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Glassford, Pelham Davis (08 August 1883–09 August 1959), army officer and public safety official, was born in Las Vegas, New Mexico, the son of William Alexander Glassford, an army officer, and Allie Davis. He ranked eighteenth of 124 graduates in his West Point class (1904), leading all cadets in Spanish and drawing. Commissioned in the field artillery, he spent three years on the faculty at West Point and was a captain when the United States declared war on Germany. Arriving in France in an early echelon of the American Expeditionary Force, Glassford instructed at artillery schools until July 1918, when he gained command of the 103d Field Artillery. That October he took over the Fifty-first Field Artillery Brigade, making him the country’s youngest general. His troops fought in the Marne defensive and the St. Mihiel salient. He was wounded by shellfire and decorated with the Distinguished Service Medal and the Silver Star....

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Horn, Tom (21 November 1860–20 November 1903), scout, detective, and assassin, was born near Memphis, Scotland County, Missouri. His parents, whose names are no longer known, were farmers. He attended school irregularly during winter months, did hard farm work, enjoyed hunting, and became an excellent marksman. At about age fourteen and after an argument and violent fight with his father, he ran away to Santa Fe and may have worked as a stage driver. While in that region, he learned to speak Spanish. In 1876 or so he went to Prescott, in Arizona Territory, where he met Al Sieber, the famous civilian chief of scouts for various U.S. Army units in the San Carlos area. Little is known of Horn’s activities for the next several years. In 1882, according to Sieber, Horn worked as an army packer. He undoubtedly participated in the army pursuit of Apaches fleeing from the San Carlos Reservation. American cavalry units commanded by Tullius Cicero Tupper and William Augustus Rafferty, both captains, followed the Apaches into northwest Chihuahua, Mexico, and engaged them in April 1882 in a standoff at Sierra Enmedio, in Sonora....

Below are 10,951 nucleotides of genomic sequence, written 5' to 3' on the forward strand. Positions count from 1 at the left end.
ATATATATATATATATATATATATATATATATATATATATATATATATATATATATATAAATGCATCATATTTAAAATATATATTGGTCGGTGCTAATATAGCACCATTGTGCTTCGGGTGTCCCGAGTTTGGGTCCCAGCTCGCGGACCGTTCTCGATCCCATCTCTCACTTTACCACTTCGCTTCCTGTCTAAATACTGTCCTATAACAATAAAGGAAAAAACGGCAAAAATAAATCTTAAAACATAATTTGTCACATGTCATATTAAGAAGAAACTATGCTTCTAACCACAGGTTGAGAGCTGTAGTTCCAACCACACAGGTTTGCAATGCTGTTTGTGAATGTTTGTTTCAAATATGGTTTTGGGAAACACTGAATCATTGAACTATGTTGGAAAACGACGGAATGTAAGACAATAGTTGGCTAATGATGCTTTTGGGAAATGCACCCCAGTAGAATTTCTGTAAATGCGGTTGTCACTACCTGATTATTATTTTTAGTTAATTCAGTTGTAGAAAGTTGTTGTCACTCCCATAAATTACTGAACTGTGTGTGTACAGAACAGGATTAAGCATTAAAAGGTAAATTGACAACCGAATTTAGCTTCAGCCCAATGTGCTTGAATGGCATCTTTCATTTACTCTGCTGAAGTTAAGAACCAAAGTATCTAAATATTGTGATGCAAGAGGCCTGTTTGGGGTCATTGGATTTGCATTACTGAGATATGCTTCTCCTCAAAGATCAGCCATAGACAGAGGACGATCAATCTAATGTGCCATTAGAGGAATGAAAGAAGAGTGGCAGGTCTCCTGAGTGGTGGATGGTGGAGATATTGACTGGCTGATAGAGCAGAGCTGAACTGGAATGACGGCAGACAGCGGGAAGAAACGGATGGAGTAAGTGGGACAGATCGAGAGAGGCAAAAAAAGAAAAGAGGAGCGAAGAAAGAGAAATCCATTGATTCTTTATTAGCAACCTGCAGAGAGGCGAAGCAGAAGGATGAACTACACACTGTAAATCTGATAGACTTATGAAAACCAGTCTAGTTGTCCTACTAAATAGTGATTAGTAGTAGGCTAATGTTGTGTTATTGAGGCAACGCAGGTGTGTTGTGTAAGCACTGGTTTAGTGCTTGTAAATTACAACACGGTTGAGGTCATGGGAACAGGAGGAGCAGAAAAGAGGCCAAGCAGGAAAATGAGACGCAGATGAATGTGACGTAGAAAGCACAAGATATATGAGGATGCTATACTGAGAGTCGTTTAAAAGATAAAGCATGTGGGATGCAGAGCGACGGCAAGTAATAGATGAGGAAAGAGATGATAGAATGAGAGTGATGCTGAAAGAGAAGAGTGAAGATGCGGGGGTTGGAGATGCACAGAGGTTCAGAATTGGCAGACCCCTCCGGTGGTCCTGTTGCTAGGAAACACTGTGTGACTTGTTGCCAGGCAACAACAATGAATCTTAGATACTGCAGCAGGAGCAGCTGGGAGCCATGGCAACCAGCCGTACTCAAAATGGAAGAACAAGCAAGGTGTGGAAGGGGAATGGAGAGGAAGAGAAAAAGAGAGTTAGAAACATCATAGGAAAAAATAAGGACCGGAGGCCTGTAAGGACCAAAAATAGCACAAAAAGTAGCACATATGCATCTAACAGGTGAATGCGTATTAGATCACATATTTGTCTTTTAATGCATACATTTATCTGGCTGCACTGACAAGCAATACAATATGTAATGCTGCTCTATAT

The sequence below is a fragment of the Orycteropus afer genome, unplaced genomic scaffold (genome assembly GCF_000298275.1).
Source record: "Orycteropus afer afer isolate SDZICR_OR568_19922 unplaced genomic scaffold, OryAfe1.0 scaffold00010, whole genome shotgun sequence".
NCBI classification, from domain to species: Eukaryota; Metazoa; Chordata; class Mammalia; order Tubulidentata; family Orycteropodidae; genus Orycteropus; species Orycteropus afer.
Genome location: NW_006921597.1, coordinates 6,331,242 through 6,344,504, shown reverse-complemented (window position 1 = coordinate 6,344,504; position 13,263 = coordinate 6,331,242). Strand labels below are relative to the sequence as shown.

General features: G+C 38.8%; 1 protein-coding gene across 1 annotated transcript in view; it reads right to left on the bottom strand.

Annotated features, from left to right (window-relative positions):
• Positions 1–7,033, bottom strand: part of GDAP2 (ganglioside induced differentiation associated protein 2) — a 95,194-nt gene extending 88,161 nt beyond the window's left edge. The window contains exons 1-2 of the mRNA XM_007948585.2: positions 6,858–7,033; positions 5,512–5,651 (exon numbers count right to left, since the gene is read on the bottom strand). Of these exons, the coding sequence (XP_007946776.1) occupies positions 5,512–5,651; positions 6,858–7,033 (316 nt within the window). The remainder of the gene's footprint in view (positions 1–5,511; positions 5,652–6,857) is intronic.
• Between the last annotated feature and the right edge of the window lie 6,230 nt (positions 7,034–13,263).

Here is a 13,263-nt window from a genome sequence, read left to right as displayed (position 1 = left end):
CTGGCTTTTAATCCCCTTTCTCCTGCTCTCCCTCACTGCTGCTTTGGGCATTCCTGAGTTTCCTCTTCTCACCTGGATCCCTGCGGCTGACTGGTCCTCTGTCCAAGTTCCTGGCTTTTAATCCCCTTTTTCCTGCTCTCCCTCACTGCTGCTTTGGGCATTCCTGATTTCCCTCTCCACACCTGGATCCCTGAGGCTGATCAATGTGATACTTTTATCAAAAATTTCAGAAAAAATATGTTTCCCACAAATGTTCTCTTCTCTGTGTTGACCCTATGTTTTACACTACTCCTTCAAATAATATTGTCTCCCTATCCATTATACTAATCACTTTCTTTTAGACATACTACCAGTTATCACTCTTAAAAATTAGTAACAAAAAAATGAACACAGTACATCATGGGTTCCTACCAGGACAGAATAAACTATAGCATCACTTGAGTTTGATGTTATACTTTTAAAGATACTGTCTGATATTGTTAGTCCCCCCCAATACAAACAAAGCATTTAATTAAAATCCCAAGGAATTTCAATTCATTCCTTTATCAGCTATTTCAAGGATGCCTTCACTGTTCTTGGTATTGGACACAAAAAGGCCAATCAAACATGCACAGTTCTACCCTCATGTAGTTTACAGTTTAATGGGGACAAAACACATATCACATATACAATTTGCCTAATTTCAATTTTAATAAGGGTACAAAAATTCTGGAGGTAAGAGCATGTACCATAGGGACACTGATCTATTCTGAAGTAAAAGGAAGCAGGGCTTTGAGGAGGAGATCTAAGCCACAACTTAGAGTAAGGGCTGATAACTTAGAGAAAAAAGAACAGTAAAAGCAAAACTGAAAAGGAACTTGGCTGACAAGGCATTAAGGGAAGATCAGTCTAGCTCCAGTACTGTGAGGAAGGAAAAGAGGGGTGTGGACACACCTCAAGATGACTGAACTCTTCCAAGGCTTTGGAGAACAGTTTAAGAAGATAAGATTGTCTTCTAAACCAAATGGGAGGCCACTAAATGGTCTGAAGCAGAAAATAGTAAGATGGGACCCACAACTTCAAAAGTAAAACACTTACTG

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Means, Gaston Bullock (11 July 1879–12 December 1938), spy, swindler, and detective, was born in Blackwelder’s Spring, North Carolina, the son of William Gaston Means, an attorney, and Corallie Bullock. Means grew up in Concord, North Carolina, in a family that had lost most of its considerable wealth during the Civil War. He left the University of North Carolina in 1900, early in his third year, and served for two years as the superintendent of the elementary schools in Stanly County, adjacent to Concord. In 1902 he took a job as a salesman for the Cannon textile mills, living in New York City and traveling widely....

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Gaston B. Means Courtesy of the Library of Congress (LC-USZ62-109386).

Article

O’Neill, Buckey (02 February 1860–01 July 1898), lawman, newspaper editor, and soldier, was born William Owen O’Neill, probably in St. Louis, Missouri, although his birth record is lost, and he gave variously St. Louis and Ireland as his birthplace. He was the son of Irish immigrant parents, John Owen O’Neill and Mary McMenimin, and was raised in Washington, D.C., where his father, disabled from wounds he received during the Civil War, worked for the Treasury Department....